Segregated Churches Need to Shift From Managing Decline to Credible Witness, Says Multi-Ethnic Leader
Segregated churches in America need to stop simply managing the current state of decline and begin working together to create a “credible witness of God’s love,” Mark DeYmaz, a leader of the multi-ethnic church movement, recently told Together LA.
“We can’t be all about unity in our own local churches without unity in the city,” said DeYmaz, who was at the leadership conference, Catalyst West, on Friday. “Take for example, Together LA and Los Angeles — pastors coming together with varying ethnic backgrounds, economic conditions, and the urban and suburban churches working together to advance a credible witness of God’s love for all people in and around the L.A. region — this is super important.”
In his recently released book, Disruption: Repurposing the Church to Redeem the Community, he stated that not only are Americans divided along the lines of race, class, and culture as well as religion and politics, but Christians are often at odds with one another over the same things as well.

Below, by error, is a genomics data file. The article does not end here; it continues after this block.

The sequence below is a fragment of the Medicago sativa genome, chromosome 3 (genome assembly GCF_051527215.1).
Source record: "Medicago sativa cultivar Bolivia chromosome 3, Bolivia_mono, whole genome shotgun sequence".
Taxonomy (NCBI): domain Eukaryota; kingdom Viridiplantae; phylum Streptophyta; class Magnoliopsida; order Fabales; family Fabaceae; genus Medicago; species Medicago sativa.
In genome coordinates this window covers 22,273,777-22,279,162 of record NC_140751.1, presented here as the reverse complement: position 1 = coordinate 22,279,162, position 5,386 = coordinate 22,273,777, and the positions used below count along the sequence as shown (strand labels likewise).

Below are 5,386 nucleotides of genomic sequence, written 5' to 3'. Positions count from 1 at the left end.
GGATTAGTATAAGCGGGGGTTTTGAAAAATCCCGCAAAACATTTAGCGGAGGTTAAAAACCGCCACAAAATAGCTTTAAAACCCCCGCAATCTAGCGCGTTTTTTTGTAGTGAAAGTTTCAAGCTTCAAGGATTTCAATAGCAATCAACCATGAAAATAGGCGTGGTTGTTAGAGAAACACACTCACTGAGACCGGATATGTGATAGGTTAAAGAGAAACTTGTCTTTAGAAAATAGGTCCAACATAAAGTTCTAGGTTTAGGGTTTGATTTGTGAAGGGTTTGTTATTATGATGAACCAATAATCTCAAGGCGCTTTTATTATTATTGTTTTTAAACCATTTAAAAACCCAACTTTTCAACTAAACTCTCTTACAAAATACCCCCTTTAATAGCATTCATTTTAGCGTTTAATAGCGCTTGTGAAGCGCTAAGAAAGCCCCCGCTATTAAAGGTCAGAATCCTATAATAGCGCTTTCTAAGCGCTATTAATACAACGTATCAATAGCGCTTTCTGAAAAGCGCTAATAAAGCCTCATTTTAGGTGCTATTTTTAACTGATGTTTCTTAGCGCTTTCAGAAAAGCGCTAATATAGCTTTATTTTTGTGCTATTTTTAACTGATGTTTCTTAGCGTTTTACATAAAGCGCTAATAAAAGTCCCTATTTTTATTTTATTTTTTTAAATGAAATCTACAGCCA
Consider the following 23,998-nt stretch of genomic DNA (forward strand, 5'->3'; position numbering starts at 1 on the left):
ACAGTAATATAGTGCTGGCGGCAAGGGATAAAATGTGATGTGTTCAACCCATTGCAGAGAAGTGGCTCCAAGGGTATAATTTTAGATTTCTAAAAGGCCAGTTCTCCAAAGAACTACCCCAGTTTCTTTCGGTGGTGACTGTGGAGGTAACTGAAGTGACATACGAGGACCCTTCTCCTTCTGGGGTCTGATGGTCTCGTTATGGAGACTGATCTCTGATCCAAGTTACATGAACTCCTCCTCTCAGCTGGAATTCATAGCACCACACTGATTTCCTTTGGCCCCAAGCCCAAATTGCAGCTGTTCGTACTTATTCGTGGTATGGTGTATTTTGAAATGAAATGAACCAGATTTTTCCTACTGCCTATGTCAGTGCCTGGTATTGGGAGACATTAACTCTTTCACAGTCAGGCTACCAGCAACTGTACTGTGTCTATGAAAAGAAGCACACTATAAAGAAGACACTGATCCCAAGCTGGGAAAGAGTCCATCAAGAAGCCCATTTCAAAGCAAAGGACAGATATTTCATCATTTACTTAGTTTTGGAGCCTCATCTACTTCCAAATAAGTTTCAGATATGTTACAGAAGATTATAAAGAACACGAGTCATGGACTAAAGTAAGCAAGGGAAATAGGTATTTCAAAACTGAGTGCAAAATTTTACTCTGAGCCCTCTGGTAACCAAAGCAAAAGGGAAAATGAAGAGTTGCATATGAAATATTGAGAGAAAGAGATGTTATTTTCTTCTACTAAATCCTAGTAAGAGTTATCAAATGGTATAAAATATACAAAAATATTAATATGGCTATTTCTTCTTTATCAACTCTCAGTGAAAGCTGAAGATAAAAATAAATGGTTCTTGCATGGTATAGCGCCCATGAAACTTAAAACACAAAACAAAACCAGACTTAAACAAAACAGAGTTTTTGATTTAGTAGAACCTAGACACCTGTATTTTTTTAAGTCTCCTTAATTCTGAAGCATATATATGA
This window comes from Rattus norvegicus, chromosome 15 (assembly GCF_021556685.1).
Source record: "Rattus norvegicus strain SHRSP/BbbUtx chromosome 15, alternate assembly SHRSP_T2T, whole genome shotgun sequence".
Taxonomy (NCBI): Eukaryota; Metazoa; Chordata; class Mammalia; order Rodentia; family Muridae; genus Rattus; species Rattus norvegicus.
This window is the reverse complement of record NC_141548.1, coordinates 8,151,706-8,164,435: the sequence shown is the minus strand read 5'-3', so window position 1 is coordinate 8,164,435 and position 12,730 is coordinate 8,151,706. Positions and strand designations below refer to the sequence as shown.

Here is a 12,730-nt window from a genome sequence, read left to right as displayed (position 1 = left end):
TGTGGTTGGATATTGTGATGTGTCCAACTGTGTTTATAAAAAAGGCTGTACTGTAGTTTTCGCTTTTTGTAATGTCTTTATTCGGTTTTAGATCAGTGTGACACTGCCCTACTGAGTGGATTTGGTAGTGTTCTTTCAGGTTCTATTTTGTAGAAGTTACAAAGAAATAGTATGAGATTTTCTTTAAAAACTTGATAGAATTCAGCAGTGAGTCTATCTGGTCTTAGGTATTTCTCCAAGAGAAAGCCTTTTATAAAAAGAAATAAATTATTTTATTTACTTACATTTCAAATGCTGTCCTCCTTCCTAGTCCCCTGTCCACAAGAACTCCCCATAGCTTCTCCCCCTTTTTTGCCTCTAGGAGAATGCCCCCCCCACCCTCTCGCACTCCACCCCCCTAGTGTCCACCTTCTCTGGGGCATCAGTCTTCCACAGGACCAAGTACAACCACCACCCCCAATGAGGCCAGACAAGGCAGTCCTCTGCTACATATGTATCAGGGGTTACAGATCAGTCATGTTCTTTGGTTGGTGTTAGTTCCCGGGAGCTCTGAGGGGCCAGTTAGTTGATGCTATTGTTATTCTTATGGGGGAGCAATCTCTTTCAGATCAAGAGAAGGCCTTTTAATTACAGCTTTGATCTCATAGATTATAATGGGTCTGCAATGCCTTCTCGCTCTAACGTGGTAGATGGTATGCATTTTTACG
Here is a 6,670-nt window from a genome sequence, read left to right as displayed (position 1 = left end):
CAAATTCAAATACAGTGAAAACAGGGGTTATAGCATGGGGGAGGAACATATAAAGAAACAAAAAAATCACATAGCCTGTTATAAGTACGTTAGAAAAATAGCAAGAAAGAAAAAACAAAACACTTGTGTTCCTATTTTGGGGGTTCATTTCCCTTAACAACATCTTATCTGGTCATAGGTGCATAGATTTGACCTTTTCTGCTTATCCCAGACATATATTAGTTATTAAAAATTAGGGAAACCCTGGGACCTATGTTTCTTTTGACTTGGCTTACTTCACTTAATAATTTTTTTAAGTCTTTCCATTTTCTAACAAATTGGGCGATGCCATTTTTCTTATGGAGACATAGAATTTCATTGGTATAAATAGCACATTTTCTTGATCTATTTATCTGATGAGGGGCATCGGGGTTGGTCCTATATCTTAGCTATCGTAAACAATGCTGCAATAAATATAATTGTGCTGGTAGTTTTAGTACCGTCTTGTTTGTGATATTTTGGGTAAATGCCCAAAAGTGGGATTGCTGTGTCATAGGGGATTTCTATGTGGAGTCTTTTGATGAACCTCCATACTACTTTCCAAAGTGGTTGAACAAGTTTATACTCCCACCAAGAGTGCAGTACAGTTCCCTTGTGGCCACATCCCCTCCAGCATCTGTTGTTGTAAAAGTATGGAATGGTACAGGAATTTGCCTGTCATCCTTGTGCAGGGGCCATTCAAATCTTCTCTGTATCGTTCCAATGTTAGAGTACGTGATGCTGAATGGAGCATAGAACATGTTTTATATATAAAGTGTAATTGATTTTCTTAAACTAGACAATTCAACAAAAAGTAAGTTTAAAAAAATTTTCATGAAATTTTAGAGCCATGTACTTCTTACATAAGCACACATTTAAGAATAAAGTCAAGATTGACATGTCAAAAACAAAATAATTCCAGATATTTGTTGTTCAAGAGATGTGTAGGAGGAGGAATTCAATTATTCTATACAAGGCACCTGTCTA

“This is the time, then, for Christ-centered peacemakers to step up and stand out so that Christians will no longer be seen as disturbing the peace but disrupting, in a positive sense, by diffusing division at every turn,” he wrote in his book.
He said that the goal for Christians should be to come together to bless the city, to lead people to Christ, to promote the greater unity, and ultimately to fulfill the great commission.
“The starting point is individually building cross-cultural relationships, [and] collectively creating local churches that reflect their communities, and then the aggregate effect of bringing all those pastors and churches together to have a transformative witness in their cities,” DeYmaz explained. The process he describes is the “future of the American church.”
“In fact, if we don’t get to this state (of process) we end up managing decline. That’s what’s largely going on in around this country both in cities and in the church,” he said. “We are simply managing decline because we are bowed up … in terms of how we do churches that are systematically segregated. We target people groups, [but] we should be targeting communities and that’s the future and that’s what works like Together LA and others in cities around the country are all about. It’s so encouraging to see because this is the hope of the gospel, this is the gospel of Christ.”